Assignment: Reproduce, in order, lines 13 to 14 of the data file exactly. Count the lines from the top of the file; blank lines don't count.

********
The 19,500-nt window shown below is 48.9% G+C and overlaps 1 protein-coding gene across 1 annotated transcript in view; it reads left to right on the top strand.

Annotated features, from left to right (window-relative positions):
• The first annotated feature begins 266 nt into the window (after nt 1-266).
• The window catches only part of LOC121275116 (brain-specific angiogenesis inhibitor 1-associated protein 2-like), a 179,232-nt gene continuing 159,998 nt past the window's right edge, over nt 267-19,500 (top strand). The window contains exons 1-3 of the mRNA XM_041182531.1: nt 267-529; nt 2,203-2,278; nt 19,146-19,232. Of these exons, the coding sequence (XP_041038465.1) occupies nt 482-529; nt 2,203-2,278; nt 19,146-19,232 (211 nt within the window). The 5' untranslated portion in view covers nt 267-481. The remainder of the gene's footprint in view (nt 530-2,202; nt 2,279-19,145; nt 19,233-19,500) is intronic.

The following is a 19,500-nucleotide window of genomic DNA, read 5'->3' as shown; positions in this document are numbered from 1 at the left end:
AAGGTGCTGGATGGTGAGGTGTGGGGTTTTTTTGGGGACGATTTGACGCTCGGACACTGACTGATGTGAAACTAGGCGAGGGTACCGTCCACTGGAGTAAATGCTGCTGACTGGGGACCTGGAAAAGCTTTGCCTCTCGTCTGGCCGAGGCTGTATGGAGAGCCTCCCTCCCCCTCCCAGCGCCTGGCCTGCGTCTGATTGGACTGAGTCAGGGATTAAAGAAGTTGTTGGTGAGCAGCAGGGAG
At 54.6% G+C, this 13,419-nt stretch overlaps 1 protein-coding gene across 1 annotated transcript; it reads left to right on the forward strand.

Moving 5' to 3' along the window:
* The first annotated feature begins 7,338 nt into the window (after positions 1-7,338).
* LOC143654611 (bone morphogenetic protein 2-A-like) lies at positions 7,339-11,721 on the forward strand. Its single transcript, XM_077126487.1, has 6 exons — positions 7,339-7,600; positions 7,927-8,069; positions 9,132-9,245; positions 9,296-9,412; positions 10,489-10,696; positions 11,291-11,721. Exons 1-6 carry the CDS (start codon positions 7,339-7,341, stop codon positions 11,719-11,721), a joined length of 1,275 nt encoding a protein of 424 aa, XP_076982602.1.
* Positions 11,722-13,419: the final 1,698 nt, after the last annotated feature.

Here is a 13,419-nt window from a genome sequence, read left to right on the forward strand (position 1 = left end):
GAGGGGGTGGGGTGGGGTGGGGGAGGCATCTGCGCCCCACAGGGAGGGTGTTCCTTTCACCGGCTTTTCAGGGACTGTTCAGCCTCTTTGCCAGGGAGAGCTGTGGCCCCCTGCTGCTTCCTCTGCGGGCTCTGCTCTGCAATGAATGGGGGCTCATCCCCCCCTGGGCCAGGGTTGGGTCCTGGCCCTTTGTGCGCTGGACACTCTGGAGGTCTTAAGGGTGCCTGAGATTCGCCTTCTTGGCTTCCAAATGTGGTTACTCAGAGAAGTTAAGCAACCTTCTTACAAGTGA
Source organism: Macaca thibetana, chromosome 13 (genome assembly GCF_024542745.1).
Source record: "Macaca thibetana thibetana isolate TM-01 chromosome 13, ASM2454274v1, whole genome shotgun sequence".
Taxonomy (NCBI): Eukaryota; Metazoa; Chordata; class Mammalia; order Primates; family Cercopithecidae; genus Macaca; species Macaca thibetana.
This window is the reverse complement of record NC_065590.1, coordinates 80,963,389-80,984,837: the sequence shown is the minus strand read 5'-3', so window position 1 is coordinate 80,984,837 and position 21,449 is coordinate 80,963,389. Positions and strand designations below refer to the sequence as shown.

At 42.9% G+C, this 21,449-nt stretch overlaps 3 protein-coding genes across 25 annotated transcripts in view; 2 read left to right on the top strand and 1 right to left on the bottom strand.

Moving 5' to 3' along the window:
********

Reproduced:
GAGGGGGTGGGGTGGGGTGGGGGAGGCATCTGCGCCCCACAGGGAGGGTGTTCCTTTCACCGGCTTTTCAGGGACTGTTCAGCCTCTTTGCCAGGGAGAGCTGTGGCCCCCTGCTGCTTCCTCTGCGGGCTCTGCTCTGCAATGAATGGGGGCTCATCCCCCCCTGGGCCAGGGTTGGGTCCTGGCCCTTTGTGCGCTGGACACTCTGGAGGTCTTAAGGGTGCCTGAGATTCGCCTTCTTGGCTTCCAAATGTGGTTACTCAGAGAAGTTAAGCAACCTTCTTACAAGTGA
Source organism: Macaca thibetana, chromosome 13 (genome assembly GCF_024542745.1).